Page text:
(Spoiler Alert!! There are probably spoilers below for those who haven’t read the novels.)
Where the hell is Magus Bane?!
I’m sorry, was that audible? Let me try a more dignified approach to this review.
Dead Man’s Party is the episode where everyone gets it on. (Bow chicka bow bow)
Everyone outside of Alec. Lucky him. He just gets annoying quips from his little sister about pent up desires.
Isabelle spends too much of the episode in Meliorn’s gypsy tent of sheets blowing in the wind. (Not that my husband minded. I’m pretty sure he puts up with Shadowhunters not to support my geeky self but because of Emeraude Toubia) Simon, who apparently has some pretty sharp teeth for not being a vampire, spends an excruciating amount of time necking with Camille. (I almost drew blood slicing my wrists at this sequence.) And Jace teaches Clary how to wield a seraph blade with an overt metaphor about her accepting her ability to control long, pointy objects like any woman should – I mean, Shadowhunter.
Right when I thought Shadowhunters was saving us from the despair that was the pilot, they throw episode three at us. Once again covering a sweeping 100 pages of Cassandra Clare’s City of Bones in a single episode. Granted, of those 100 pages almost none actually took place on screen Tuesday night. No Magnus Bane. No Downworld party. No Simon turning into a furry rat. No werewolves.
I knew there would come a time in this blog when I’d have to write about production value. I just didn’t think it would be so early. This whole episode can be summarized in one word: budget.
Sometimes changes are made from novel to script to screen due to creative differences. Emma Thompson slashed a good portion of Sense and Sensibility from her script, and in doing so made for a more compelling, emotional story on screen. I could write a whole blog on it and how I fell in love with Alan Rickman as he leaned against the wall saying, “Give me an occupation, Miss. Dashwood, or I shall run mad.” (Oh, Alan, you will be missed!)
However, more often than not novels are condensed and scenes re-envisioned due to money. Dead Man’s Party (which had no party, btw) felt like Jace’s weapons belt tightened uncomfortably around the producers’ budget. In the novel Magnus Bane’s party is a ton of fun – and the first time we meet the High Warlock of Brooklyn. But a large party means extras. Extras in fantastical make-up. Extras cost money. There’s a horrible saying in production the captures the mentality towards extras: They’re props you have to feed. Compared to the novel, having Raphael and only one extra kidnap Simon saves production a ton of money.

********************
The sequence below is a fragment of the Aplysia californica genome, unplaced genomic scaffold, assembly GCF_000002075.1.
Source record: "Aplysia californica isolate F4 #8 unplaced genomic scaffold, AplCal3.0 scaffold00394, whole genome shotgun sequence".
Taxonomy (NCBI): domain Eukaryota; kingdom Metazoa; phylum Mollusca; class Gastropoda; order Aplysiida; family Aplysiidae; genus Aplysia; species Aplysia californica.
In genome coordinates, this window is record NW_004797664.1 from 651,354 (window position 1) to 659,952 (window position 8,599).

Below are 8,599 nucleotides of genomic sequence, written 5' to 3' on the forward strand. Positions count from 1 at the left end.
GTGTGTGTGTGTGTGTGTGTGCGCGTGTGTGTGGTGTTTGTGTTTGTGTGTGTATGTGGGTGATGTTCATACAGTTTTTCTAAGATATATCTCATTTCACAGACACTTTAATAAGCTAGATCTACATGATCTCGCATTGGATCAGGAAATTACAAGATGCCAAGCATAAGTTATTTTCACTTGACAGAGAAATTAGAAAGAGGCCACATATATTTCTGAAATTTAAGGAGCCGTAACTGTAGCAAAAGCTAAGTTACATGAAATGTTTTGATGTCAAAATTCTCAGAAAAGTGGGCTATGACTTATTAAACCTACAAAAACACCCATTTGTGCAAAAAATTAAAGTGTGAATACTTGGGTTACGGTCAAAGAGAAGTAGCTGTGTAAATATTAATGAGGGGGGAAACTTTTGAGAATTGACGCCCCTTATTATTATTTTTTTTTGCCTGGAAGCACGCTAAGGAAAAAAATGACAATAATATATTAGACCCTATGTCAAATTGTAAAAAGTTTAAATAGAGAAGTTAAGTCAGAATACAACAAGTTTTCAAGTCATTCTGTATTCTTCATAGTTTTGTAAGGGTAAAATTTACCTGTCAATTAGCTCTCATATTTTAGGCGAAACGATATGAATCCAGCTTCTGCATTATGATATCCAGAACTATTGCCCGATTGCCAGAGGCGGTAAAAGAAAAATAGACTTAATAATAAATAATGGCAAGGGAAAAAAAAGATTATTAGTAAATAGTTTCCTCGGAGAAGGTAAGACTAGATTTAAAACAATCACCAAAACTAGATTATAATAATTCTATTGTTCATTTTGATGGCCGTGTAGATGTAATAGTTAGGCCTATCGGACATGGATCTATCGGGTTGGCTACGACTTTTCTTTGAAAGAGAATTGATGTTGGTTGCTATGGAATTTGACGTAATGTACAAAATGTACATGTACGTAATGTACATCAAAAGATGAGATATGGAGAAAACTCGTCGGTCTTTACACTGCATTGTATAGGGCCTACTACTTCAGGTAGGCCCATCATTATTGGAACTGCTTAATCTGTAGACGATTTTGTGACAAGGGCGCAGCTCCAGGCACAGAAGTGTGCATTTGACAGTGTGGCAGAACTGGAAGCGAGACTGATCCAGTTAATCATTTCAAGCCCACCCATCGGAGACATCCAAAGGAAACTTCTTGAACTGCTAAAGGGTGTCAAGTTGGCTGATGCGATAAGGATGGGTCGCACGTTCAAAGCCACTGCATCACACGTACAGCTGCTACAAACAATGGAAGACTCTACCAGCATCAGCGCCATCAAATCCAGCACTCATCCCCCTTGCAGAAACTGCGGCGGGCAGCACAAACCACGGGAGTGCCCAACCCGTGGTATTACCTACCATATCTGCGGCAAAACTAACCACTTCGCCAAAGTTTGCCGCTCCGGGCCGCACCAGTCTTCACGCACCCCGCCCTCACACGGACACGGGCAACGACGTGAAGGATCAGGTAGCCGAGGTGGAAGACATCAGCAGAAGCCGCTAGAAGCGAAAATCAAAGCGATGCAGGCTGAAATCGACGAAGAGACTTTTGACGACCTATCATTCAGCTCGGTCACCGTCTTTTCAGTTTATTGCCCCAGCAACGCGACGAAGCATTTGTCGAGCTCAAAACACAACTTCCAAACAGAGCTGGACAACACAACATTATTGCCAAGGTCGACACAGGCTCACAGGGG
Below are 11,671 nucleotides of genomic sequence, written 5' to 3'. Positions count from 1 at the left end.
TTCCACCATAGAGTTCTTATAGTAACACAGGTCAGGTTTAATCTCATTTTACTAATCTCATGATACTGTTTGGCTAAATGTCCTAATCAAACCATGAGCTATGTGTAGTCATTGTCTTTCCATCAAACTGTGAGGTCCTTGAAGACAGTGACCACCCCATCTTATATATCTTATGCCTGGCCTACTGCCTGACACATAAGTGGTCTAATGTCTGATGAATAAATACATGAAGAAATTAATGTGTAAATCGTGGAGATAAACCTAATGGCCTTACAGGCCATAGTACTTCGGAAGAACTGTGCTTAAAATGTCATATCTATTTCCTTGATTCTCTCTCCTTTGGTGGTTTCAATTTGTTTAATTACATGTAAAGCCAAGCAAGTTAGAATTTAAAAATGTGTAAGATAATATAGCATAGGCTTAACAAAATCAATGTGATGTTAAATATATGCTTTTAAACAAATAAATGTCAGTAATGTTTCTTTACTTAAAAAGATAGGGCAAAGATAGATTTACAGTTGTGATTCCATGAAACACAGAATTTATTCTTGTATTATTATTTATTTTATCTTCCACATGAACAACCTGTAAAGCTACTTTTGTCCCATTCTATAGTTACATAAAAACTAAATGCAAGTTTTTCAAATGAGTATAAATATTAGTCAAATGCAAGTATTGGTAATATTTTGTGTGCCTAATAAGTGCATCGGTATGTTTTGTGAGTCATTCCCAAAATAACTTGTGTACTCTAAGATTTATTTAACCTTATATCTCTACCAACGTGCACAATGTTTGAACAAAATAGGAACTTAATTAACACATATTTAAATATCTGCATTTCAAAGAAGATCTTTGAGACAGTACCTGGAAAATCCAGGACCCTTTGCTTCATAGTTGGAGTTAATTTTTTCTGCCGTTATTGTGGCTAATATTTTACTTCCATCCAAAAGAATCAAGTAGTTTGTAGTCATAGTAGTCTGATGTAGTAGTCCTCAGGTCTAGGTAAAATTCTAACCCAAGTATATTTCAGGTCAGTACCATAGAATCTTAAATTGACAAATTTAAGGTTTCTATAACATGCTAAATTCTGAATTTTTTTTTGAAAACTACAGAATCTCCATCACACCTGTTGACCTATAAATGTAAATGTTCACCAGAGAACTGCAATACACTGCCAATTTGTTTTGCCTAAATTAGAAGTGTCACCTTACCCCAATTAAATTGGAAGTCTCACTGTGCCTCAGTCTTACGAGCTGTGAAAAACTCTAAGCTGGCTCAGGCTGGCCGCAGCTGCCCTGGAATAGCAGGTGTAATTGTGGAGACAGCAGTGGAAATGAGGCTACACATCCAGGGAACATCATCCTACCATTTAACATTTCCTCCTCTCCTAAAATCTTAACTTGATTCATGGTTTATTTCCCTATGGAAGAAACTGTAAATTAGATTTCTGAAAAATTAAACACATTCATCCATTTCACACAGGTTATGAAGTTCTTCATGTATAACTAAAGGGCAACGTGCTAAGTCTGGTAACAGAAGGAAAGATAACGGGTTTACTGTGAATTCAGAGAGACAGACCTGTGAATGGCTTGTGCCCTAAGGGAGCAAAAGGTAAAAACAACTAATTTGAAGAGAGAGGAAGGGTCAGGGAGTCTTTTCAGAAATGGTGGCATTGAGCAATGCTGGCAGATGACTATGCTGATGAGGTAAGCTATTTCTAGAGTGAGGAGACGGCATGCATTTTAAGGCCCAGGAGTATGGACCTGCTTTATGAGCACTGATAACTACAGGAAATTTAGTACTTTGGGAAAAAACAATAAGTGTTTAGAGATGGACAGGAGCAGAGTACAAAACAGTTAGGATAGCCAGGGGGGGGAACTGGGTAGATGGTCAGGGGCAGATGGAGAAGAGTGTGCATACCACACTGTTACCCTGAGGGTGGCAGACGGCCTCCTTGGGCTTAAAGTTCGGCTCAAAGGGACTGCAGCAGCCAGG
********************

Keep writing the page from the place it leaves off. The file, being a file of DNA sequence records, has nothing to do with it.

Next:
No extras to feed and costume and put in make-up. No fancy party to set decorate. Just the cost of permits and security for shooting in a nondescript, outdoor location.
And if you’re pinching pennies for a party, you may not want to invest in CGI to turn Simon into a rat. We missed this great moment from the novel:
The rat squeaked and started to thrash wildly in the boy’s grip. He looked down at the captive rodent with an expression of distaste. “Man, I thought he was Zeke. I wondered why he was coping such an attitude.” He shook his head, dreadlocks bouncing. “I say she can have him, dude. He’s already bitten me five times.”
Cassandra Clare’s comedy is so entwined with her characters, it is brilliant.
Also, Alberto Rosende is great, so why waste him as a rat. Then again, he was totally wasted in this episode sucking face with Camille, which is NOT in the novel. So, Camille sires Simon? Is that what they are leading us to believe? In my opinion there was way too much time spent in this episode on characters trying to be seductive or sexually manipulative. Pretty sure I fell asleep on the third cut to Camille and Simon kissing for no reason. When she wasn’t kissing Simon, Camille stomped around her hotel room barking the same orders and observations in each scene. The audience isn’t dumb. We got it the first time – she knows the Shadowhunters are coming. Come on, folks, you’re wasting precious page space repeating yourself.
Meliorn’s tent and the graveyard also felt like ways to trim the budget. Just dress a bed, hang some sheets, and you have a fairy pad that reminded me of my childhood when I would drag clean sheets through the dirt and tack them to the huge beech tree in my yard, creating the most awesomest forts in the world, if I do say so myself. This was another sequence that felt dragged out. Of course all the males watching probably disagree with me there.